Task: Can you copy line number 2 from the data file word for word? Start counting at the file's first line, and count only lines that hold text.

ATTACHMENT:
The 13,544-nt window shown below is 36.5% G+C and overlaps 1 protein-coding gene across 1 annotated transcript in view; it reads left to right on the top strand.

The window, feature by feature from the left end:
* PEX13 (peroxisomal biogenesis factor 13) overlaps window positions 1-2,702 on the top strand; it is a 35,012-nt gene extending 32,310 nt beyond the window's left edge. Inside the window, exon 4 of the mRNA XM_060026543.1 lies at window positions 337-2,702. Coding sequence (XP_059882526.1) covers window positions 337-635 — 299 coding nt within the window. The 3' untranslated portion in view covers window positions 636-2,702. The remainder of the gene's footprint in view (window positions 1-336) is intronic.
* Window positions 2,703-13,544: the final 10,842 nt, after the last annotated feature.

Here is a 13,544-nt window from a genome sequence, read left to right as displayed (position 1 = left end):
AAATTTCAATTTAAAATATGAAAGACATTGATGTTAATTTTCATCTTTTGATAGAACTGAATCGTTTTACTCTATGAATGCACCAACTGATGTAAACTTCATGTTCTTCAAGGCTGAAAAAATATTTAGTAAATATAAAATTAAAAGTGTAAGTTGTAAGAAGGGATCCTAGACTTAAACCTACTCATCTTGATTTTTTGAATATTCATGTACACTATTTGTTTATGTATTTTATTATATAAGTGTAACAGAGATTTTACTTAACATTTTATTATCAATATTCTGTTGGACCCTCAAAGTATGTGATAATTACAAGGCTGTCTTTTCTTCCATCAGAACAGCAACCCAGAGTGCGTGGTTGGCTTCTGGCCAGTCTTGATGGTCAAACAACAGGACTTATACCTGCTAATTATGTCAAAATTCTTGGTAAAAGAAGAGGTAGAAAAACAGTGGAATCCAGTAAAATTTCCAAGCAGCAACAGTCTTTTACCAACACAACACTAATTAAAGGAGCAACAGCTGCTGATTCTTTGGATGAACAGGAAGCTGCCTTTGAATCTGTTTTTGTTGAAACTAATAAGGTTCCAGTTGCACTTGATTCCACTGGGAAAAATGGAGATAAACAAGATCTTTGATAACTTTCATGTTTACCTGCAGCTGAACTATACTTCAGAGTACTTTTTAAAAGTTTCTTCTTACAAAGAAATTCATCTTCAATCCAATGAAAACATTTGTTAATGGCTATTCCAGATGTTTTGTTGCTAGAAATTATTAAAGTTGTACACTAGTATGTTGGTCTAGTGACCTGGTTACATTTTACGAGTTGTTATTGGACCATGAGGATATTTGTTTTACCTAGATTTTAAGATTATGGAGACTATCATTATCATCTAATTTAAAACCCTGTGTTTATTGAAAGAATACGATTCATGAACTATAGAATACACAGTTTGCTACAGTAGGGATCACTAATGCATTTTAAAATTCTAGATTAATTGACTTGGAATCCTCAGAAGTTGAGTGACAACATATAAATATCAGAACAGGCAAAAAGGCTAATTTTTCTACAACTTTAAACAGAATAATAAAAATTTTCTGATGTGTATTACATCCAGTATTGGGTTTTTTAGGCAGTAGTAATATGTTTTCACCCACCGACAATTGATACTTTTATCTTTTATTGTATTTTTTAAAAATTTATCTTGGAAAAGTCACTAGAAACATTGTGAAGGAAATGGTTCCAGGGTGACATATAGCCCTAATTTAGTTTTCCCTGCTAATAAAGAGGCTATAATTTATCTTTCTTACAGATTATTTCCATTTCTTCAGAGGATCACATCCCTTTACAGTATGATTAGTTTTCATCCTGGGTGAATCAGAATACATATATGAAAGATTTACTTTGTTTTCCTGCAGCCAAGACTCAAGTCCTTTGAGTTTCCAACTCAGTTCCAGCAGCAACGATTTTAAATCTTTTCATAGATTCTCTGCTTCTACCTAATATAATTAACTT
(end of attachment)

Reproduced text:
The window, feature by feature from the left end: